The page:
Tuesday, January 6, 2009

Price, sales and music piracy

In August of 2007, Ars Technica pointed out that the impact of piracy on the music business is probably over-estimated. The demand for music at a near-zero price is, after all, much larger than the demand for music at $20 a CD.

An example: Assume a world where there is no piracy, songs cost $1 each, and the public buys 10,000 of them. Now suppose a pirate enters the market, giving away songs at $0 each, and that 30,000 people are willing to listen to free songs. Even if the number of songs sold legally stayed at 10,000, piracy could be measured as being twice the volume of sales. This would be misleading, though, since the extra 20,000 songs are not lost sales. They're evidence of a downward-sloping demand curve that continues past the price that legal suppliers are willing to charge.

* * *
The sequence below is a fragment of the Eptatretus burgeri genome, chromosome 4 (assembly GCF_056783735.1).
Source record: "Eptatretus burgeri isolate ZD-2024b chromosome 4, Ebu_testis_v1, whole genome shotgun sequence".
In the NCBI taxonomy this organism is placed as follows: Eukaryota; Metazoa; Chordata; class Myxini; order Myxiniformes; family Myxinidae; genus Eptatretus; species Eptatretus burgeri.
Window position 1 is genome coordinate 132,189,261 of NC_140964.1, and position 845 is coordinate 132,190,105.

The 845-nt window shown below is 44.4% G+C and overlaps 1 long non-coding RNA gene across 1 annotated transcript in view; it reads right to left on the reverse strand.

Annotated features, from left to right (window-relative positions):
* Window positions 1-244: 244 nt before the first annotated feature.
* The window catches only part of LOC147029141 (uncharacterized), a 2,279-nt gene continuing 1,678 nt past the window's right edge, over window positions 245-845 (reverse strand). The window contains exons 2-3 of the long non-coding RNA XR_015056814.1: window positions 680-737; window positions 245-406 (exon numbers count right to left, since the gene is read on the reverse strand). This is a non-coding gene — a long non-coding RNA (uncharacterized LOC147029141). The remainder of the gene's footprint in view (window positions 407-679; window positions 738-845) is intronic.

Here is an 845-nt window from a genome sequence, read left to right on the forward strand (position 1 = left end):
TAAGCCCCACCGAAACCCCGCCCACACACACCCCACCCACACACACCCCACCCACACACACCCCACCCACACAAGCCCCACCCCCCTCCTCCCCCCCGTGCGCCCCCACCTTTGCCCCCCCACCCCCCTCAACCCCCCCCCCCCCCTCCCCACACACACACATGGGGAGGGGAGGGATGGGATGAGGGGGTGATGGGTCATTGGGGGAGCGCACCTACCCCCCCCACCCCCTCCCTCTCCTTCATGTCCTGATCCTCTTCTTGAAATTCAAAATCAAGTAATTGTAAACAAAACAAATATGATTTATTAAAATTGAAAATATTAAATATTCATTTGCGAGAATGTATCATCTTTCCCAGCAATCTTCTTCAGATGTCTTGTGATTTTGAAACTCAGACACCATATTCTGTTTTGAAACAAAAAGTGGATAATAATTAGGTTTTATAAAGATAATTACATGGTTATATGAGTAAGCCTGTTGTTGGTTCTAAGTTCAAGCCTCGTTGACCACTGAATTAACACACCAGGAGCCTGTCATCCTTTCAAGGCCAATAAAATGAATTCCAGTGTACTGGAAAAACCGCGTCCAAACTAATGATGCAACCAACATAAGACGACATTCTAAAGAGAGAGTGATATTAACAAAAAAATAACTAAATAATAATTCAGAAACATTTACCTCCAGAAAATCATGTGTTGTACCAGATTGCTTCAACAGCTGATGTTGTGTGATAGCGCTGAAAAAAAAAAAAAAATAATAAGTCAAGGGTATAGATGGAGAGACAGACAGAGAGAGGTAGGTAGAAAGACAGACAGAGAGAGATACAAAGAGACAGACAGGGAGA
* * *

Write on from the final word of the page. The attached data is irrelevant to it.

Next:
1 comment:

momo said...

i agree with you in the fact that no one would turn down "free songs", however i strongly believe that individuals sooner or later will buy the product as with out a steady inflow of cash artists and producers will not be able to create such things and therefore, we as consumers will suffer.